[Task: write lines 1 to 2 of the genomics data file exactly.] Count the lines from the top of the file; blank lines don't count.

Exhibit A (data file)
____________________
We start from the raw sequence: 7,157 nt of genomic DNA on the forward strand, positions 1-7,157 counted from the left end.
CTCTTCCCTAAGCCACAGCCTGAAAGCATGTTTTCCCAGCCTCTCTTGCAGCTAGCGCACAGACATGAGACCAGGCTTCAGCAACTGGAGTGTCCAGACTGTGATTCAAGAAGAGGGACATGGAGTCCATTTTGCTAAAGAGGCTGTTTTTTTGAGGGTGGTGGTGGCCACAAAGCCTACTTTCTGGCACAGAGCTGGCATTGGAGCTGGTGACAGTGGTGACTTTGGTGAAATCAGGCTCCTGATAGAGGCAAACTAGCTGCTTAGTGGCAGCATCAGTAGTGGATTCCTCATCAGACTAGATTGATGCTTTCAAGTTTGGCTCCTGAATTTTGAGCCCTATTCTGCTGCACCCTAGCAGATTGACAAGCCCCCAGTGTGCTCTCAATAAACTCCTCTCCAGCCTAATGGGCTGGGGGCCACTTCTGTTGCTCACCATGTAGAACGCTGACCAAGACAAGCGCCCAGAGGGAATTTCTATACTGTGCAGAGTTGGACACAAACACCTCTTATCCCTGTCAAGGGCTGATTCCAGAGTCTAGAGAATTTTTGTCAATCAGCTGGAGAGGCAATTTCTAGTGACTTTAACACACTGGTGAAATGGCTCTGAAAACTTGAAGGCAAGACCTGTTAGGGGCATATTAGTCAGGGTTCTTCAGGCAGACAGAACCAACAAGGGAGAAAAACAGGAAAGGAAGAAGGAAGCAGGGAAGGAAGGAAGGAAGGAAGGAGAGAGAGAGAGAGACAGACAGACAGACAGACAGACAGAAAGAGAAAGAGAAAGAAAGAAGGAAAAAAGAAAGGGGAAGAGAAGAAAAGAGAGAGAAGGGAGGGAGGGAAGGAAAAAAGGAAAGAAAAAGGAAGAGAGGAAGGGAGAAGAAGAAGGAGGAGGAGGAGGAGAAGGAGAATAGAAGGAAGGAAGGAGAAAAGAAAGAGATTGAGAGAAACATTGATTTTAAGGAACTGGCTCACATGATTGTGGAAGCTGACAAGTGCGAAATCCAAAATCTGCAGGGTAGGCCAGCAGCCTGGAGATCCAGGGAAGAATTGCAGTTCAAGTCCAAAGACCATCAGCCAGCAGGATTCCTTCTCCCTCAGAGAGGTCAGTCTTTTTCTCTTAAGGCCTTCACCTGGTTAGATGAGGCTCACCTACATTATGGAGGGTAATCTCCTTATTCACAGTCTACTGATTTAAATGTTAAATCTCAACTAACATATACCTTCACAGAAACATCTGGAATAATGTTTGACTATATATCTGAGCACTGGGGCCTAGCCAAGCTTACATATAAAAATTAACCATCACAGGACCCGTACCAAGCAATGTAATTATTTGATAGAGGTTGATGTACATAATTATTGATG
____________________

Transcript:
We start from the raw sequence: 7,157 nt of genomic DNA on the forward strand, positions 1-7,157 counted from the left end.
CTCTTCCCTAAGCCACAGCCTGAAAGCATGTTTTCCCAGCCTCTCTTGCAGCTAGCGCACAGACATGAGACCAGGCTTCAGCAACTGGAGTGTCCAGACTGTGATTCAAGAAGAGGGACATGGAGTCCATTTTGCTAAAGAGGCTGTTTTTTTGAGGGTGGTGGTGGCCACAAAGCCTACTTTCTGGCACAGAGCTGGCATTGGAGCTGGTGACAGTGGTGACTTTGGTGAAATCAGGCTCCTGATAGAGGCAAACTAGCTGCTTAGTGGCAGCATCAGTAGTGGATTCCTCATCAGACTAGATTGATGCTTTCAAGTTTGGCTCCTGAATTTTGAGCCCTATTCTGCTGCACCCTAGCAGATTGACAAGCCCCCAGTGTGCTCTCAATAAACTCCTCTCCAGCCTAATGGGCTGGGGGCCACTTCTGTTGCTCACCATGTAGAACGCTGACCAAGACAAGCGCCCAGAGGGAATTTCTATACTGTGCAGAGTTGGACACAAACACCTCTTATCCCTGTCAAGGGCTGATTCCAGAGTCTAGAGAATTTTTGTCAATCAGCTGGAGAGGCAATTTCTAGTGACTTTAACACACTGGTGAAATGGCTCTGAAAACTTGAAGGCAAGACCTGTTAGGGGCATATTAGTCAGGGTTCTTCAGGCAGACAGAACCAACAAGGGAGAAAAACAGGAAAGGAAGAAGGAAGCAGGGAAGGAAGGAAGGAAGGAAGGAGAGAGAGAGAGAGACAGACAGACAGACAGACAGACAGAAAGAGAAAGAGAAAGAAAGAAGGAAAAAAGAAAGGGGAAGAGAAGAAAAGAGAGAGAAGGGAGGGAGGGAAGGAAAAAAGGAAAGAAAAAGGAAGAGAGGAAGGGAGAAGAAGAAGGAGGAGGAGGAGGAGAAGGAGAATAGAAGGAAGGAAGGAGAAAAGAAAGAGATTGAGAGAAACATTGATTTTAAGGAACTGGCTCACATGATTGTGGAAGCTGACAAGTGCGAAATCCAAAATCTGCAGGGTAGGCCAGCAGCCTGGAGATCCAGGGAAGAATTGCAGTTCAAGTCCAAAGACCATCAGCCAGCAGGATTCCTTCTCCCTCAGAGAGGTCAGTCTTTTTCTCTTAAGGCCTTCACCTGGTTAGATGAGGCTCACCTACATTATGGAGGGTAATCTCCTTATTCACAGTCTACTGATTTAAATGTTAAATCTCAACTAACATATACCTTCACAGAAACATCTGGAATAATGTTTGACTATATATCTGAGCACTGGGGCCTAGCCAAGCTTACATATAAAAATTAACCATCACAGGACCCGTACCAAGCAATGTAATTATTTGATAGAGGTTGATGTACATAATTATTGATG